Gaining a Positive Mind
Most addicts have a negative mind. The thoughts that forever emerge are heartless ones about oneself, others, or the world. An addict’s mind is like standing in the middle of a battlefield: gun shots are being fired and it’s chaos everywhere. An addict’s mind might come with debilitating thoughts about oneself, ruining one’s self esteem.
It might include judgmental thoughts about others, undermining healthy relationships. And it might contain distorted thoughts about the world, leading to poor decision making. No wonder a person might turn to drinking or drug use. Substance use might bring some order, positive feelings, and at last, a sense of calm.
If Negative Thoughts Still Remain After Detox
However, when detox and sobriety kick in, those thoughts might still remain. The battlefield that calmed down during addiction becomes alive again with sobriety. Because of this, one of the necessary steps in recovery is learning how to train the brain and transform thoughts into healthy ones.
In fact, if you’ve had a taste of addiction treatment, you might know that many treatment centers include working with a cognitive-behavioral therapist.
How This Therapy Can Help You
This kind of therapy explores the connection between your thoughts, feelings, and behaviors. You might have already noticed in yourself that when you have a particular thought, it can trigger a feeling. And, in turn, that feeling can trigger a behavior.
For instance, let’s say your older brother comes into town. Your parents praise him for having a successful career, a loving family, and a financial stability – none of which you have. Hearing your parents praise of your brother you think to yourself, “I’m such a loser.” That might trigger feelings of shame and guilt. “Why didn’t you finish college?” you ask yourself. “Why didn’t I follow the straight and narrow path like he did?”
The initial thought of being a loser and the continued questions you’re asking yourself along with the shame you’re feeling lead you to drive to the grocery store and get a six pack. “I might as well get drunk again,” you say to yourself, “at least I’ll feel better.”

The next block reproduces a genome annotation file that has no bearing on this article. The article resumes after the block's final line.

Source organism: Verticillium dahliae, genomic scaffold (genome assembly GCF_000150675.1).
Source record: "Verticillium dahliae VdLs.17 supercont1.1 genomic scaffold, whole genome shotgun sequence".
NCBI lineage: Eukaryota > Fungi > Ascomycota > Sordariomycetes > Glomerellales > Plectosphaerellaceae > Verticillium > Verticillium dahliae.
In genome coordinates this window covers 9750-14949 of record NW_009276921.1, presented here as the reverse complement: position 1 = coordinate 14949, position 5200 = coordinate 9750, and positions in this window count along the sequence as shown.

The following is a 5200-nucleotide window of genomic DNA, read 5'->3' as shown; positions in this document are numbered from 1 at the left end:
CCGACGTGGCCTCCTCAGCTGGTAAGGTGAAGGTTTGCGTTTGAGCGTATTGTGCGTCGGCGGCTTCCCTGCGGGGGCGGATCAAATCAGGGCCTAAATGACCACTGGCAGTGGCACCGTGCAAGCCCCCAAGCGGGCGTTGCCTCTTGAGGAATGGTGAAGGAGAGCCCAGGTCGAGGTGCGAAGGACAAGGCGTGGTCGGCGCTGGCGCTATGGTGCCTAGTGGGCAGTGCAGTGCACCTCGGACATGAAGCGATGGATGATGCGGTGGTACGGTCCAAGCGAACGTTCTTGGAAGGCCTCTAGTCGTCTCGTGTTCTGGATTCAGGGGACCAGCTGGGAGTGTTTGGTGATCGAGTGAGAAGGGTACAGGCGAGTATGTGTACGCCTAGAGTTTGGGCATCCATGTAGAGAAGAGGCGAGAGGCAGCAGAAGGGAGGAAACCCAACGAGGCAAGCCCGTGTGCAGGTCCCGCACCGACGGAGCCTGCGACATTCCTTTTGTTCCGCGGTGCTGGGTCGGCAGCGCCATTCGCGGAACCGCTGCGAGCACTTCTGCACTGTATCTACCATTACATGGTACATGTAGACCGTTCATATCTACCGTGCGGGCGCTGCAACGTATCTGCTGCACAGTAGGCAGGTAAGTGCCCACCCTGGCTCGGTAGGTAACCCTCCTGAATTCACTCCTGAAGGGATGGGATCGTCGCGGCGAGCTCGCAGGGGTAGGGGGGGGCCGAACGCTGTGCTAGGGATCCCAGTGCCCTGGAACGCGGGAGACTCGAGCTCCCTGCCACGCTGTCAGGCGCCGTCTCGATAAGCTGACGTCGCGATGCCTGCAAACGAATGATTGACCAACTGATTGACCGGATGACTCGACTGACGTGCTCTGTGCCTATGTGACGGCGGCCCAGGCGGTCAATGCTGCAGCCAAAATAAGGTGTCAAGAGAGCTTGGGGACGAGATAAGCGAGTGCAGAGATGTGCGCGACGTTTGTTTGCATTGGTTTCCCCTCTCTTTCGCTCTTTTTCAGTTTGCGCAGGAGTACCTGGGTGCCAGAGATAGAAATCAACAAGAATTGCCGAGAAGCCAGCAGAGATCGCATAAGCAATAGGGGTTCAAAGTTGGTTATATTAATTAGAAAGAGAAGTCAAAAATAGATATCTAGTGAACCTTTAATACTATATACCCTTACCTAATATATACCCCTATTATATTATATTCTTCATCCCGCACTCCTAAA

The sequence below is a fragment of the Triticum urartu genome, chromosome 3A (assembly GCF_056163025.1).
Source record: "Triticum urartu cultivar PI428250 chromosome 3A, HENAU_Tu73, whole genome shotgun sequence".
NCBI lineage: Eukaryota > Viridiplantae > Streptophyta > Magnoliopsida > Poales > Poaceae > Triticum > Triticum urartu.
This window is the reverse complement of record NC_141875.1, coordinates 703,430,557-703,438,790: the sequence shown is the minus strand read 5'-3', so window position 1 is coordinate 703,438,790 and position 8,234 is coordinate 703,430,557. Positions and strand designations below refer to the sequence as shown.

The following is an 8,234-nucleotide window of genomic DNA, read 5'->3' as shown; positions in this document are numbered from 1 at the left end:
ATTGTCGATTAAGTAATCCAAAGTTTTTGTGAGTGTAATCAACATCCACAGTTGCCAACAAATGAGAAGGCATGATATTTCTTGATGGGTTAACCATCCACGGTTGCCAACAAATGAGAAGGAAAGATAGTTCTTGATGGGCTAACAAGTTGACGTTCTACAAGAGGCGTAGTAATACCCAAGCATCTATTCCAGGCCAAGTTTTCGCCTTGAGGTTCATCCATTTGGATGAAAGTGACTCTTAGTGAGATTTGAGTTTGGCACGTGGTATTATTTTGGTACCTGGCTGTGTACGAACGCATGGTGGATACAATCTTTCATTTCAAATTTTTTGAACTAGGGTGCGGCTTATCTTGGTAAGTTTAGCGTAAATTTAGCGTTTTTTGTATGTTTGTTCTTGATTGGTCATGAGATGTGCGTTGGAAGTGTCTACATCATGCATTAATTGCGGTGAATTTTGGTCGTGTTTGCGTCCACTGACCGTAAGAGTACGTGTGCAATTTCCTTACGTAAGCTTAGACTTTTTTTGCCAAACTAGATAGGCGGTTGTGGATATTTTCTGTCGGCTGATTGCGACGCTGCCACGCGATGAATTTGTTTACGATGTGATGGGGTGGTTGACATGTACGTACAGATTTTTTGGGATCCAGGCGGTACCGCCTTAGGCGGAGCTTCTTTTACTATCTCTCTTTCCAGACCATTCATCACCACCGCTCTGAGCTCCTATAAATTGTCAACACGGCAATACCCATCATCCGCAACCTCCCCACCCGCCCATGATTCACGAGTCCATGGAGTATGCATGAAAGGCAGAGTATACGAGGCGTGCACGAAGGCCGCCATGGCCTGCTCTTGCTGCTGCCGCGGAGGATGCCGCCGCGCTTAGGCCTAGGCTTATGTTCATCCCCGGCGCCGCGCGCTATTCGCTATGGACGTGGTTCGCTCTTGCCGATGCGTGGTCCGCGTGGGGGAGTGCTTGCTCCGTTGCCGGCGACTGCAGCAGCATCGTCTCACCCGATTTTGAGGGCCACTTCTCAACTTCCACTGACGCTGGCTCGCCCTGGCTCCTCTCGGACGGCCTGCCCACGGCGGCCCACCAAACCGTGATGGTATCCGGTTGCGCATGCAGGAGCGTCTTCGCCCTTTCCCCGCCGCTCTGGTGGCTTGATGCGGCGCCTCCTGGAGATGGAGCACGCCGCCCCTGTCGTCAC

This example might reveal the connections between thoughts, feelings, and behavior. Working with a cognitive-behavioral therapist in recovery invites you to become aware of your thoughts. Once you become more and more aware of the way your thinking, you have the opportunity to change your thoughts.
Changing Negative Thoughts
For instance, when you find yourself thinking, “I’m such a loser,” you can immediately change it to, “I might not have everything together right now, but I’m on the right track.” Or you might change it to “I’ve succeeded at many things in my life. Even they don’t meet up to the standards of my parents, I’m happy with who I am.”
The thoughts you choose to have to replace your old unhealthy and heartless thoughts are completely up to you!
One thing to note is that it’s hard to do this sort of work on your own. Whether you’re in recovery or not, contact a mental health provider to help sustain healthy thoughts and long-term sobriety in your life.
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